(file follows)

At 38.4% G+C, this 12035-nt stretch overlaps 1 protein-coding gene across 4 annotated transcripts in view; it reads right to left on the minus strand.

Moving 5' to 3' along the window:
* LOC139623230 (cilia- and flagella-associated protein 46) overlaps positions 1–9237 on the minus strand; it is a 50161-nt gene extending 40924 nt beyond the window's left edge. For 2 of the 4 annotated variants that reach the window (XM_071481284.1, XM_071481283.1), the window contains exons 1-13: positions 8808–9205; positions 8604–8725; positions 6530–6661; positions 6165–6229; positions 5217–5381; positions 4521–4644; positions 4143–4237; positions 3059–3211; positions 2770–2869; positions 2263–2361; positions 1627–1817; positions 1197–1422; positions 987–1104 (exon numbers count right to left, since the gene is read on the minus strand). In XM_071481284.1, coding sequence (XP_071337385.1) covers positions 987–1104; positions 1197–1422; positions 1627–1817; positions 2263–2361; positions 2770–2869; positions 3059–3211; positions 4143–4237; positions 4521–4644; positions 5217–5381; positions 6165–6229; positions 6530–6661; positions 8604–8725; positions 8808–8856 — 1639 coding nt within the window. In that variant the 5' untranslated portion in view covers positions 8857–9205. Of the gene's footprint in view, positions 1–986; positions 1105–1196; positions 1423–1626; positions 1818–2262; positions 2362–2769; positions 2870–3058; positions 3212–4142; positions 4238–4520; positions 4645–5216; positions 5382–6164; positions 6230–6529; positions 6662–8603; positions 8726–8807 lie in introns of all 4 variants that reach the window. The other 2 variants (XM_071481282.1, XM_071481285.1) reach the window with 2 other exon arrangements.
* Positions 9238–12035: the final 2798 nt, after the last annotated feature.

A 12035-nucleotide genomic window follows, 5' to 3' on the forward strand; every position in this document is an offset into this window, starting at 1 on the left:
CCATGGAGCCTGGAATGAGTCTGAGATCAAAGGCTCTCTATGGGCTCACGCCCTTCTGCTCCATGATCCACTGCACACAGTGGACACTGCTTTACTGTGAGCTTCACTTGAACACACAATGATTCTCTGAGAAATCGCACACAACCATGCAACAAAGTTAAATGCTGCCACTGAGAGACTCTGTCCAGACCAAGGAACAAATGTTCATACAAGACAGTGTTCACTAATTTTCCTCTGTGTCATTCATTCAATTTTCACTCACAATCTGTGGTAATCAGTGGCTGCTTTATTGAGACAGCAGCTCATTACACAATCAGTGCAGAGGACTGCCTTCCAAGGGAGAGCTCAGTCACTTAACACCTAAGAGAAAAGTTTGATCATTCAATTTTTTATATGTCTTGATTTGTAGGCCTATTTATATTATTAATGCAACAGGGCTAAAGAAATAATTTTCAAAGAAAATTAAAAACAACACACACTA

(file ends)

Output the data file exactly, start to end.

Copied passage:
At 38.4% G+C, this 12035-nt stretch overlaps 1 protein-coding gene across 4 annotated transcripts in view; it reads right to left on the minus strand.

Moving 5' to 3' along the window:
* LOC139623230 (cilia- and flagella-associated protein 46) overlaps positions 1–9237 on the minus strand; it is a 50161-nt gene extending 40924 nt beyond the window's left edge. For 2 of the 4 annotated variants that reach the window (XM_071481284.1, XM_071481283.1), the window contains exons 1-13: positions 8808–9205; positions 8604–8725; positions 6530–6661; positions 6165–6229; positions 5217–5381; positions 4521–4644; positions 4143–4237; positions 3059–3211; positions 2770–2869; positions 2263–2361; positions 1627–1817; positions 1197–1422; positions 987–1104 (exon numbers count right to left, since the gene is read on the minus strand). In XM_071481284.1, coding sequence (XP_071337385.1) covers positions 987–1104; positions 1197–1422; positions 1627–1817; positions 2263–2361; positions 2770–2869; positions 3059–3211; positions 4143–4237; positions 4521–4644; positions 5217–5381; positions 6165–6229; positions 6530–6661; positions 8604–8725; positions 8808–8856 — 1639 coding nt within the window. In that variant the 5' untranslated portion in view covers positions 8857–9205. Of the gene's footprint in view, positions 1–986; positions 1105–1196; positions 1423–1626; positions 1818–2262; positions 2362–2769; positions 2870–3058; positions 3212–4142; positions 4238–4520; positions 4645–5216; positions 5382–6164; positions 6230–6529; positions 6662–8603; positions 8726–8807 lie in introns of all 4 variants that reach the window. The other 2 variants (XM_071481282.1, XM_071481285.1) reach the window with 2 other exon arrangements.
* Positions 9238–12035: the final 2798 nt, after the last annotated feature.

A 12035-nucleotide genomic window follows, 5' to 3' on the forward strand; every position in this document is an offset into this window, starting at 1 on the left:
CCATGGAGCCTGGAATGAGTCTGAGATCAAAGGCTCTCTATGGGCTCACGCCCTTCTGCTCCATGATCCACTGCACACAGTGGACACTGCTTTACTGTGAGCTTCACTTGAACACACAATGATTCTCTGAGAAATCGCACACAACCATGCAACAAAGTTAAATGCTGCCACTGAGAGACTCTGTCCAGACCAAGGAACAAATGTTCATACAAGACAGTGTTCACTAATTTTCCTCTGTGTCATTCATTCAATTTTCACTCACAATCTGTGGTAATCAGTGGCTGCTTTATTGAGACAGCAGCTCATTACACAATCAGTGCAGAGGACTGCCTTCCAAGGGAGAGCTCAGTCACTTAACACCTAAGAGAAAAGTTTGATCATTCAATTTTTTATATGTCTTGATTTGTAGGCCTATTTATATTATTAATGCAACAGGGCTAAAGAAATAATTTTCAAAGAAAATTAAAAACAACACACACTA